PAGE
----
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Why the plain bass bridges?

Discussion in 'Basses [BG]' started by BassBuzzRS, May 8, 2006.

  1. BassBuzzRS


    Oct 18, 2005
    I have seen tons of basses on the pictures you have all posted on this wonderful forum. Basses with beautiful top woods, interesting headstocks, incredible knobs and pickup tops. I have seen fanned frets, many different body shapes, moveable pickups, hollowbodies and you name it :)

    I struck me today that on so many basses, even boutique ones, the bridge is just a plain square metal block. I feel there is huge potential there to integrate a bridge with the overall body/bass design. Lovely body curves are designwise contrasted with a square boring piece in the middle of the sweetness. Am I making sense?

    How about a laquered/painted bridges, or a bridge shaped like a wave or a dragon's head biting the string ends, or even a bridge that is shaped like a miniature of the bass body? Those ideas are just my crazy on-the-fly examples, but what do you think?
  2. Minger


    Mar 15, 2004
    Rochester, NY
    Thats what Trabens are for.
  3. Well car manufactures could install flame throwers on bumpers and have the bumper wrap around the entire car like a giant bumper car. But some call that tacky. That's what trabens are for :smug:
  4. jeff_bass28

    jeff_bass28 Guest

    Mar 21, 2006
    Trabens, tacky?
    Hmph; and here I thought they were just ugly
  5. unity bass

    unity bass

    Dec 15, 2003
    Modesto, Ca.
  6. Mine's a square block of wood.
  7. BurningSkies

    BurningSkies CRAZY BALDHEAD Supporting Member

    Feb 20, 2005
    Seweracuse, NY
    Because most boutique luthiers are woodworkers, not metalworkers. The cost or time cost of precision machining or casting bridges would make the process prohibitive for most makers...as they don't build in enough scale to make it an efficient expeniture.
  8. Oxblood

    Oxblood Banned

    Apr 17, 2005
    Baltimore, MD
    Theres quite a few luthiers that make things different from a "plain square metal block". Take these for example:




    Also, don't forget about the Lakland's, Alembic's, and the already mentioned Traben's. :p
  9. +100
  10. jeff_bass28

    jeff_bass28 Guest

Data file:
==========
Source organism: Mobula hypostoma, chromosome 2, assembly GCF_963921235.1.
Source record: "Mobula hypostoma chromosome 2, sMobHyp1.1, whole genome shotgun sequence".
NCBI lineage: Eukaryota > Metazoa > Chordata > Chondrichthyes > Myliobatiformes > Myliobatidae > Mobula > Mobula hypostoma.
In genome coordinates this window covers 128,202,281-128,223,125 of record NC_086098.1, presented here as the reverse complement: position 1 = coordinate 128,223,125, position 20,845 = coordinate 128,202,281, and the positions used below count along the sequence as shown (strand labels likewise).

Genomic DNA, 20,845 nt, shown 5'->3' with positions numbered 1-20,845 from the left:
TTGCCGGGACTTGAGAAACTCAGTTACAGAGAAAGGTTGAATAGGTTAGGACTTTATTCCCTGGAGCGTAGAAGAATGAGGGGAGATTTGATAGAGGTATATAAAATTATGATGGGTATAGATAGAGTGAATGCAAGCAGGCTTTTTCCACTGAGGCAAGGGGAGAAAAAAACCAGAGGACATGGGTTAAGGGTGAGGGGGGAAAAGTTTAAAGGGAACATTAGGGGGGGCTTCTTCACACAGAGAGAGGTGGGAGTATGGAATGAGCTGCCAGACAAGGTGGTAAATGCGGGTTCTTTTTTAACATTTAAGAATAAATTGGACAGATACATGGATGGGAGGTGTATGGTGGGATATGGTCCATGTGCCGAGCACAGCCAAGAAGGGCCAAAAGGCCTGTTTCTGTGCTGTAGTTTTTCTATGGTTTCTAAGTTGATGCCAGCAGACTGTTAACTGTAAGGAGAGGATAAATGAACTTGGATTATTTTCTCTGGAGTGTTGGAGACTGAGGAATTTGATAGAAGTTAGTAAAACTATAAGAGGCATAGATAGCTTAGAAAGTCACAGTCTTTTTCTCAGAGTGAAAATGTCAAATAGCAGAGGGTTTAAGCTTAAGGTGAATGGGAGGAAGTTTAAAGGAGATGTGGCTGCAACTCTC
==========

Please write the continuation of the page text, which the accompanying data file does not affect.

Mar 21, 2006
    bottom pic...what is it?

  11. 10-string legend built by Jerzy Drozd for Yves Carbonne
  12. paulraphael


    Apr 13, 2006
    If you heard me play, you'd stop reading what I write.
    if only it had a whammy bar i'd buy it.
  13. jeff_bass28

    jeff_bass28 Guest

    Mar 21, 2006
    Where would you put it???
  14. rdhbass


    Jun 28, 2003
    Springfield, mo
    Awesome Drozd, that is smart making it that way, just like one solid huge neck and a wee bitty body. Nice weight im sure.
  15. BassBuzzRS


    Oct 18, 2005
    I am sure you're right, but those that make the effort sure makes some nice stuff I see :)
  16. BassBuzzRS


    Oct 18, 2005
    Holy ****. that's what I'm talking about! Never seen that brand before!
  17. steveb98

    steveb98 [acct disabled - multiple aliases]

    Mar 15, 2006
    Venice, CA
    I just put a BadAss III on my JBass. It may look plain, but improveement in sound and sustain is worth more than some arty-farty bridge.
  18. Akami

    Akami Four on the floor

    Mar 6, 2005
    I really like the Schaller roller bridge and the Hipshot A; nothing wrong with simple beauty.
  19. Philbiker

    Philbiker Pat's the best!

    Dec 28, 2000
    Northern Virginia, USA
    Music Man and Lakland make really cool signature bridges that conform to the overall look of the body quite well while imparting the bent-metal "vintage tone". G&L Bridges are quite nice, also.
  20. Akami

    Akami Four on the floor

    Mar 6, 2005
    Don't know why I didn't think of that!

    Been looking at my Sterling bridge for days now!

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